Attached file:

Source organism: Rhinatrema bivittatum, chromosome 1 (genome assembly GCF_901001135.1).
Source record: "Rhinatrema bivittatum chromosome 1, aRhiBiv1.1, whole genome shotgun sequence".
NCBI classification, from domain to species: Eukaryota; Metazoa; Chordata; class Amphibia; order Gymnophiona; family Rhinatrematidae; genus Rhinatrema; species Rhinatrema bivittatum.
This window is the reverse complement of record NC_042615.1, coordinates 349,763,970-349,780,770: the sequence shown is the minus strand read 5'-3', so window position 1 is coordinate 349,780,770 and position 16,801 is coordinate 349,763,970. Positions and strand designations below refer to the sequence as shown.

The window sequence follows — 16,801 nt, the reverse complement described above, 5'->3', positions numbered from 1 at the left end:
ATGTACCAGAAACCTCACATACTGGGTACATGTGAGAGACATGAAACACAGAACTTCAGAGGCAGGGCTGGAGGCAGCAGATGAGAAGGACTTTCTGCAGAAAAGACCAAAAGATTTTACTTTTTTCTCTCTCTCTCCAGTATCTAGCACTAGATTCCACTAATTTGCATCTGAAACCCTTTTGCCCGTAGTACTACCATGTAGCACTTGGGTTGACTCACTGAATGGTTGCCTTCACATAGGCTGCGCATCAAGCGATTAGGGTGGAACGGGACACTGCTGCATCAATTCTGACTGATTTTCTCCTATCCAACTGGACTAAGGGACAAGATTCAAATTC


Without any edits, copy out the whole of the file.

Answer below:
Source organism: Rhinatrema bivittatum, chromosome 1 (genome assembly GCF_901001135.1).
Source record: "Rhinatrema bivittatum chromosome 1, aRhiBiv1.1, whole genome shotgun sequence".
NCBI classification, from domain to species: Eukaryota; Metazoa; Chordata; class Amphibia; order Gymnophiona; family Rhinatrematidae; genus Rhinatrema; species Rhinatrema bivittatum.
This window is the reverse complement of record NC_042615.1, coordinates 349,763,970-349,780,770: the sequence shown is the minus strand read 5'-3', so window position 1 is coordinate 349,780,770 and position 16,801 is coordinate 349,763,970. Positions and strand designations below refer to the sequence as shown.

The window sequence follows — 16,801 nt, the reverse complement described above, 5'->3', positions numbered from 1 at the left end:
ATGTACCAGAAACCTCACATACTGGGTACATGTGAGAGACATGAAACACAGAACTTCAGAGGCAGGGCTGGAGGCAGCAGATGAGAAGGACTTTCTGCAGAAAAGACCAAAAGATTTTACTTTTTTCTCTCTCTCTCCAGTATCTAGCACTAGATTCCACTAATTTGCATCTGAAACCCTTTTGCCCGTAGTACTACCATGTAGCACTTGGGTTGACTCACTGAATGGTTGCCTTCACATAGGCTGCGCATCAAGCGATTAGGGTGGAACGGGACACTGCTGCATCAATTCTGACTGATTTTCTCCTATCCAACTGGACTAAGGGACAAGATTCAAATTC